The market is growing so quickly that existing major companies want in, like meat giant Tyson Foods and multinational corporation Nestlé. The latter has already rolled out the plant-based Incredible Burger across Europe, which features on McDonald’s menus in Germany and Israel. It also intends to roll out the similar Awesome Burger in the U.S. in the fall, under its Sweet Earth brand.
Tyson Foods — the world’s second largest processor and marketer of chicken, beef, and pork — announced earlier this year it will be joining the vegan meat market this summer.
Specht adds, “once plant-based achieves sufficient market penetration to tap into these emerging opportunities to optimize raw materials and make production more efficient, the industry will enter a bright new era of accessibility and affordability that will benefit both consumers and producers.”
Could Anything Stifle The Growth Of The Vegan Meat Market?
Some have criticized the vegan meat market. In Mississipi, plant-based foods that emulate meat cannot be labeled as meat or a meat-based product on the packaging. So, brands cannot market soy or pea protein-based products, for example, as “meatless meatballs” or “vegetarian bacon.” The reason for the law is that some members of the meat industry believe that consumers will be misled by this use of terminology.
But many vegan organizations and brands — such as the Plant Based Foods Association (PBFA) and Upton’s Naturals, which are suing the state of Mississipi over the law — maintain that using this sort of language helps consumers understand what the product will taste like.
“People are not confused by terms like ‘veggie burger’ or ‘vegan hot dog,’” said Justin Pearson, a managing attorney at the Institute of Justice, in a statement. The institute is backing the PBFA and Upton’s Naturals lawsuit. He continued, “To the contrary, those terms tell consumers that they are buying exactly what they want: a plant-based alternative to animal meat.”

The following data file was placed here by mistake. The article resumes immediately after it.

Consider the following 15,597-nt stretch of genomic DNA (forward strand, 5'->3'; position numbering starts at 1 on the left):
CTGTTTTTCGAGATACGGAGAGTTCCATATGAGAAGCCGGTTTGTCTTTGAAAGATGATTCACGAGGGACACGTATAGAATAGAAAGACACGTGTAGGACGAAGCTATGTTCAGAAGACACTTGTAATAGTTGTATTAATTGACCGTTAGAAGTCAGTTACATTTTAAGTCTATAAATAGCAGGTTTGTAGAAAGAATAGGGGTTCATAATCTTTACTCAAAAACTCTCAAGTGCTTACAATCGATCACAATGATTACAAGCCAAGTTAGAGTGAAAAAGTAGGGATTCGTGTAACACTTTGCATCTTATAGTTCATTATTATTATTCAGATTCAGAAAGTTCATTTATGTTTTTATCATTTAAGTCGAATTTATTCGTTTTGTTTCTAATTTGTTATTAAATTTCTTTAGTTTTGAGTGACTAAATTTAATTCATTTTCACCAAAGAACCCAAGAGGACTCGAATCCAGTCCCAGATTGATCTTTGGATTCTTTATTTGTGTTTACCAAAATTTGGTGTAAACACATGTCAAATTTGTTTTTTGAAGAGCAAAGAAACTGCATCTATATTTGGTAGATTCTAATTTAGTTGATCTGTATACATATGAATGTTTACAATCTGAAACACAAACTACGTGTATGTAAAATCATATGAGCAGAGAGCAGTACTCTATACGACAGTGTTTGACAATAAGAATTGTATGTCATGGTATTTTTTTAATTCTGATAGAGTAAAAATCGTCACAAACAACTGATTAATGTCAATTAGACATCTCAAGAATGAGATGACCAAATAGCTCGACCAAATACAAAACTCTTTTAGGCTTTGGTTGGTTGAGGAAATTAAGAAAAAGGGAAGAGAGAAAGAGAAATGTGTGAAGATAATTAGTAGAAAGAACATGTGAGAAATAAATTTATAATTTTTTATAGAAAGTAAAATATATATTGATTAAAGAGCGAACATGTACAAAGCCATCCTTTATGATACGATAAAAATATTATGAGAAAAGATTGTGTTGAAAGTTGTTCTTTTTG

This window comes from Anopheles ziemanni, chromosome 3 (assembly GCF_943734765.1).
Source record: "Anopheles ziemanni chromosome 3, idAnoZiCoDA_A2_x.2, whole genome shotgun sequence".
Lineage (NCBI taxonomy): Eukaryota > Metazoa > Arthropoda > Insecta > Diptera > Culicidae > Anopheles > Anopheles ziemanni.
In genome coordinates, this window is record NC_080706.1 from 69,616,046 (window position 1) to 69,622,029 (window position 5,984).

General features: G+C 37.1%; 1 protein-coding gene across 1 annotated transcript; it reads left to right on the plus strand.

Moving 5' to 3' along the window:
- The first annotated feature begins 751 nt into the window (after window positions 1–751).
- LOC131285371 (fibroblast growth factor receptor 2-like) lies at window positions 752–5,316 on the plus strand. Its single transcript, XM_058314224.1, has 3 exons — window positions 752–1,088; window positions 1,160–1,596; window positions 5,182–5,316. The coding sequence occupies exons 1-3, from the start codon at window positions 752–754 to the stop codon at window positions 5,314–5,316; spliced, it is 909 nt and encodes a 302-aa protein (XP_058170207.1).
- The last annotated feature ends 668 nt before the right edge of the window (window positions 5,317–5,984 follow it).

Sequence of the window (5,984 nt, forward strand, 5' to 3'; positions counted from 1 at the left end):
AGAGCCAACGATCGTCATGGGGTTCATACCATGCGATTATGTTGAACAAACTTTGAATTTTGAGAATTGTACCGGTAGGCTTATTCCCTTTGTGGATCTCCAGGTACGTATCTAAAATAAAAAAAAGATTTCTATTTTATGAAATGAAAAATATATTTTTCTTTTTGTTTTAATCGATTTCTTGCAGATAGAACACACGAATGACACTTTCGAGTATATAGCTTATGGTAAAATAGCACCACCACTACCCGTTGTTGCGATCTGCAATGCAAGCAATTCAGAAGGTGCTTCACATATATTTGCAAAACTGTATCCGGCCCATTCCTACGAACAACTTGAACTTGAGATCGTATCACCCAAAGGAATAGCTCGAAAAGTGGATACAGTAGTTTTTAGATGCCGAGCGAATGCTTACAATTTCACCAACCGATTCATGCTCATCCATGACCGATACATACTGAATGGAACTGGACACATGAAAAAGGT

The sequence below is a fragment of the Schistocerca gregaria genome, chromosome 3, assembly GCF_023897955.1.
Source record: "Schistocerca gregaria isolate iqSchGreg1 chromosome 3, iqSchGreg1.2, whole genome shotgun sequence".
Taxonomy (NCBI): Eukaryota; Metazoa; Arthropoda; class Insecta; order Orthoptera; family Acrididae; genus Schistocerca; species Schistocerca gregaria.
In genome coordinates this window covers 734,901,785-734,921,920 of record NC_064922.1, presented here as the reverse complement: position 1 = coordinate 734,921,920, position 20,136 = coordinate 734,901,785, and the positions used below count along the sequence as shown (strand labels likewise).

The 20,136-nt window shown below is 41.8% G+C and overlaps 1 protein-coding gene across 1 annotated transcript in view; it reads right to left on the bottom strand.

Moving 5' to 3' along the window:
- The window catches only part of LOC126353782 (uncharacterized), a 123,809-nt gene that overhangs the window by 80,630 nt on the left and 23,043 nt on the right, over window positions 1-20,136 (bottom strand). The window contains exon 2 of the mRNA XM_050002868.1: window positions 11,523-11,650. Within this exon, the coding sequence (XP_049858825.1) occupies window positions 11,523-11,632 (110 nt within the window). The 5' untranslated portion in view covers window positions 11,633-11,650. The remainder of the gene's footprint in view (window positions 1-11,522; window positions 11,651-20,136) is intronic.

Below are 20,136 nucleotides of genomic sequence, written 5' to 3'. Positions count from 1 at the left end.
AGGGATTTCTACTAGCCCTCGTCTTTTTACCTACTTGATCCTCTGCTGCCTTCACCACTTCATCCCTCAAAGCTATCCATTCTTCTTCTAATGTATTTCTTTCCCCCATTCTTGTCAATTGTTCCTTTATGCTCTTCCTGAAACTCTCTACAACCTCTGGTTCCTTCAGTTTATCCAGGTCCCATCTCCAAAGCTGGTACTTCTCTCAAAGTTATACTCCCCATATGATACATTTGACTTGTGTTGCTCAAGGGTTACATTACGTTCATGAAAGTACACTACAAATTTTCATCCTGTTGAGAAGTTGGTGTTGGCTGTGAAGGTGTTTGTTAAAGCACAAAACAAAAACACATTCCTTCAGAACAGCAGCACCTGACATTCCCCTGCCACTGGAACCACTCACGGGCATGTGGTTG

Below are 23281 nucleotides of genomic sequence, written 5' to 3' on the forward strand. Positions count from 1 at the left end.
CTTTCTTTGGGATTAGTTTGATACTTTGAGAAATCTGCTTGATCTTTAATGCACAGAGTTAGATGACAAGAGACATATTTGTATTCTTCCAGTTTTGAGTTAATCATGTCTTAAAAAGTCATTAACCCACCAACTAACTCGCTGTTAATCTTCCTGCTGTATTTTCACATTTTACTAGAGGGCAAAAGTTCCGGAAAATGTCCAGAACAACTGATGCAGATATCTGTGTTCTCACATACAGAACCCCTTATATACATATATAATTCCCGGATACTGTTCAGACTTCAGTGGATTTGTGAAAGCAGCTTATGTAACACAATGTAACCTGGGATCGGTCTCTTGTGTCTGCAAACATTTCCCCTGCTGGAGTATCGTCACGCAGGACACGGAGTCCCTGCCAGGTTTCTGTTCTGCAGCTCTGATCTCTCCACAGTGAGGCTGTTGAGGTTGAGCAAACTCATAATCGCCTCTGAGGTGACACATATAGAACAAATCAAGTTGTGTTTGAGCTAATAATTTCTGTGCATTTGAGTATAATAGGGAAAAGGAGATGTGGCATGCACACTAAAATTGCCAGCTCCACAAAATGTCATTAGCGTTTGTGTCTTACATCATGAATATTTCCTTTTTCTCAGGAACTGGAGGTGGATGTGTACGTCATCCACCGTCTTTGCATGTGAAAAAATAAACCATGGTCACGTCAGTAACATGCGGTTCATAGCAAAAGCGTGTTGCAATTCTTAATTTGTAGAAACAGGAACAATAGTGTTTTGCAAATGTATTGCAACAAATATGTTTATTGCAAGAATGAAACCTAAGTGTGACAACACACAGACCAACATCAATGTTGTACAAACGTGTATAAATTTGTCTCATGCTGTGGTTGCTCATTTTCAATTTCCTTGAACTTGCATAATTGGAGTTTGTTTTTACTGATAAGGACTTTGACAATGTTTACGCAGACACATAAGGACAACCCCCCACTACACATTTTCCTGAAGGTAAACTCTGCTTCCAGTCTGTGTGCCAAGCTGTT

Daniel Staackmaan — the founder of Upton’s Naturals — added, “Mississippi’s law is not about clearing up consumer confusion, it’s about stifling competition and putting plant-based companies at a disadvantage in the marketplace.”
The Future Is Innovation
Despite challenges from the meat industry, it’s unlikely the vegan meat market will slow down anytime soon. The food industry is innovating, just like the tech industry has and continues to do, says GFI on its website.
“Unlike at any other moment in history, we now have the ability to blend imagination with design to improve the world around us,” notes the organization. “An array of inventions has improved lives for billions of people across the globe. Smartphones allow farmers and textile workers in the developing world to start small businesses and move out of desperate poverty.”
“Modern air travel and the internet have made travel and information more accessible than previous generations could have even imagined,” it continues. “Now, that same spirit of innovation is coming to our dinner plates. Just as modern automobiles replaced the horse and buggy, better alternatives will replace conventional animal agriculture.”
As it stands, animal agriculture brings with it a wealth of environmental problems. Last year, the United Nations labeled tackling meat consumption as one of the world’s biggest problems. It also jointly honored Beyond Meat and Impossible Foods with the Champion of the Earth award.
“Our use of animals as a food-production technology has brought us to the verge of catastrophe,” said the UN Environment in a press release at the time. “The destructive impact of animal agriculture on our environment far exceeds that of any other technology on Earth.”
“The global community can eliminate the need for animals in the food system by shifting the protein at the center of the plate to plant-based meat,” it continued. “For their pioneering work towards reducing our dependence on animal-based foods, Ethan Brown [CEO of Beyond Meat] and O’Reilly Brown [CEO of Impossible Foods] have been selected 2018 Champions of the Earth in the category or science and innovation.”